With the two former, which accounted are
That time's best Makers, and the authors were
Of those small poems which the title bear

[There seems no reason for inferring with Dr. Nott, that Warton intended by this expression a larger portion of Virgil than the Song of Iopas mentioned above. -PRICE.]

They begin at fol. 50.

[Churchyard must also be added to this list of contributors on the following averment:-"Many things in the booke

of Songs and Sonets printed then (in queen Mary's time) were of my making." See notices of his works prefixed to his "Challenge, 1593." Heywood and Harrington likewise have dormant claims to the honourable distinction of coadjutorship. Vid. infra, p. 56. and Nuge Antiquæ, vol. i. p. 95. and ii. 256. ed. 1775.-PARK.]

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Of Songes and Sonnetts, wherein oft they hit
On many dainty passages of wit.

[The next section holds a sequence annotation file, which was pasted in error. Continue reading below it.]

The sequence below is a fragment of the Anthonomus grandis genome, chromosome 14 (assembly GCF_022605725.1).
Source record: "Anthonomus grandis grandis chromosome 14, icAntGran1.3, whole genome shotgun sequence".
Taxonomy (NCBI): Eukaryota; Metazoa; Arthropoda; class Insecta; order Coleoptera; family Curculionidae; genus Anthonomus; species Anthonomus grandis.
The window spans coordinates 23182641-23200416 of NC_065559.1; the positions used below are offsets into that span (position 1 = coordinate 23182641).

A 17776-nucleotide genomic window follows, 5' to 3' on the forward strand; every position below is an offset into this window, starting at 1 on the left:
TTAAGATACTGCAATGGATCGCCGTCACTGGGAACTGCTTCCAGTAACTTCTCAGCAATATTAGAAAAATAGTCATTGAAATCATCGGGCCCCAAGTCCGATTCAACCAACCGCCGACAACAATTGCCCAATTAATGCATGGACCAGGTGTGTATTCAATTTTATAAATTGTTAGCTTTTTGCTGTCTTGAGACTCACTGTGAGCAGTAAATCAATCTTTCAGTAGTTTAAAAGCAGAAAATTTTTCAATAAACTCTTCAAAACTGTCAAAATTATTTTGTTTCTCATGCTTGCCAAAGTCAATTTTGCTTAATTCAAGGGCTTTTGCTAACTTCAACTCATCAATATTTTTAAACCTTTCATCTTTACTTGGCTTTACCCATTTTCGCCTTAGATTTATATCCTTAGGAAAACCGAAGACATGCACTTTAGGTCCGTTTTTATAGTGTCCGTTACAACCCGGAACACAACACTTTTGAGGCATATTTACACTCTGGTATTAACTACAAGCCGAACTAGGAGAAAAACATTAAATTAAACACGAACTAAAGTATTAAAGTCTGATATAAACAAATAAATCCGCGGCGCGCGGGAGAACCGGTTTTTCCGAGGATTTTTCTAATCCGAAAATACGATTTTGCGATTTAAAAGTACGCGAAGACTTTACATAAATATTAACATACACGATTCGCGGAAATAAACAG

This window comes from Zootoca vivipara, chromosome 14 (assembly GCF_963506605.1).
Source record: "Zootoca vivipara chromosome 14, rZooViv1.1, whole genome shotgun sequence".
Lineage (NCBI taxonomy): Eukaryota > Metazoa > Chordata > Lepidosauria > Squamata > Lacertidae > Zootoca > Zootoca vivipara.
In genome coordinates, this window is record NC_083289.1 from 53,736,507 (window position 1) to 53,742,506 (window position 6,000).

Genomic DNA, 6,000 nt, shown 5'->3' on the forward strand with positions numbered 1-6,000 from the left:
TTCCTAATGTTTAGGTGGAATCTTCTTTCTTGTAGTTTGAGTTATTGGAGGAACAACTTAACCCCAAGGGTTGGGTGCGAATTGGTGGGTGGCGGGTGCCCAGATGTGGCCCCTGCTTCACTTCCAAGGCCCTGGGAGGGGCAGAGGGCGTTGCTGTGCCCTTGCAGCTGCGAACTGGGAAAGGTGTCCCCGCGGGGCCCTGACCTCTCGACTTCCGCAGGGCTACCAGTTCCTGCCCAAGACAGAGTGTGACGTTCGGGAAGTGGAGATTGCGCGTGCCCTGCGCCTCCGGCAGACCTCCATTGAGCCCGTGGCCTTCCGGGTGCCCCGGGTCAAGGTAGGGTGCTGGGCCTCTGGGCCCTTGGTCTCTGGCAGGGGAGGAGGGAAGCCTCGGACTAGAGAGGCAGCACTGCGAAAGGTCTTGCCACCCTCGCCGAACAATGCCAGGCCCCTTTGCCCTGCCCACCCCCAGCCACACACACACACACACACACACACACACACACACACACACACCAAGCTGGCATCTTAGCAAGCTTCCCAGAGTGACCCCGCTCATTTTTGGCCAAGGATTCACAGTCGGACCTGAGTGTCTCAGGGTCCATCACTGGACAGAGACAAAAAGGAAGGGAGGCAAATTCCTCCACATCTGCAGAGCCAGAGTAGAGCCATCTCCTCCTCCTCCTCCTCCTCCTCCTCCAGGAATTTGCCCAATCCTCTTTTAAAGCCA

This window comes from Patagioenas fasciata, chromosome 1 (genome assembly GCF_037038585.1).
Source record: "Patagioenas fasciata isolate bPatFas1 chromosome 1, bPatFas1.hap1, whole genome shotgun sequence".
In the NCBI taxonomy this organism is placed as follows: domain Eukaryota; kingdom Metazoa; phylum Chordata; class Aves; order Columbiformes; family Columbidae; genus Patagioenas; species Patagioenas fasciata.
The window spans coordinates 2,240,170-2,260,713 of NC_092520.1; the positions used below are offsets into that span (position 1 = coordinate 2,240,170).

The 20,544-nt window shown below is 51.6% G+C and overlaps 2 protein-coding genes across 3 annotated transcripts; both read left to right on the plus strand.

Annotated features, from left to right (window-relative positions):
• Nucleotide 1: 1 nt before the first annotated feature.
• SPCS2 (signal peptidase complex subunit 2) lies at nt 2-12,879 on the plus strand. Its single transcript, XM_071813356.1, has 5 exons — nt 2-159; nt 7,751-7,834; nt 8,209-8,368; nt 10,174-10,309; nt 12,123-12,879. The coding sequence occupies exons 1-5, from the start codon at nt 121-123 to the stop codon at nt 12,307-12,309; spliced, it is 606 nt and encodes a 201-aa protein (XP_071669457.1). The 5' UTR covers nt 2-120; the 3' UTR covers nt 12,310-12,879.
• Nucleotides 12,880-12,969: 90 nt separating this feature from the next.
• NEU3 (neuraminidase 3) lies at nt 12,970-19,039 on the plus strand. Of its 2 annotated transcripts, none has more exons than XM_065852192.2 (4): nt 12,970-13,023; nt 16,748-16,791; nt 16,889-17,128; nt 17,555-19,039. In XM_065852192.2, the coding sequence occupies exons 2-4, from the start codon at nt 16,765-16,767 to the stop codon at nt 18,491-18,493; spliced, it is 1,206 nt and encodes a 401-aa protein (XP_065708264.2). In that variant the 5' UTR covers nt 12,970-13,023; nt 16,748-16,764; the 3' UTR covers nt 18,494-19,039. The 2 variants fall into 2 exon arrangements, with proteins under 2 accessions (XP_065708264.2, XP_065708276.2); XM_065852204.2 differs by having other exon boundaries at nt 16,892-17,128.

Sir Francis Bryan was the friend of Wyat, as we have seen; and served as a commander under Thomas earl of Surrey in an expedition into Brittany; by whom he was knighted for his bravery. Hence he probably became connected with lord Surrey the poet. But Bryan was one of the brilliant ornaments of the court of king Henry the Eighth, which at least affected to be polite: and from his popular accomplishments as a wit and a poet, he was made a gentleman of the privychamber to that monarch, who loved to be entertained by his domesticsd. Yet he enjoyed much more important appointments in that reign, and in the first year of Edward the Sixth; and died chief justiciary of Ireland, at Waterford, in the year 1548. On the principle of an unbiassed attachment to the king, he wrote epistles on Henry's divorce, never published; and translated into English from the French, Antonio de Guevara's Spanish Dissertation on the life of a courtier, printed at London in the year last mentioned. He was nephew to John Bourchier, lord Berners, the translator of Froissart; who, at his desire, translated at Calais from French into English, the GOLDEN BOKE, or Life of Marcus Aurelius, about 15338. Which are Bryan's pieces I cannot ascertain.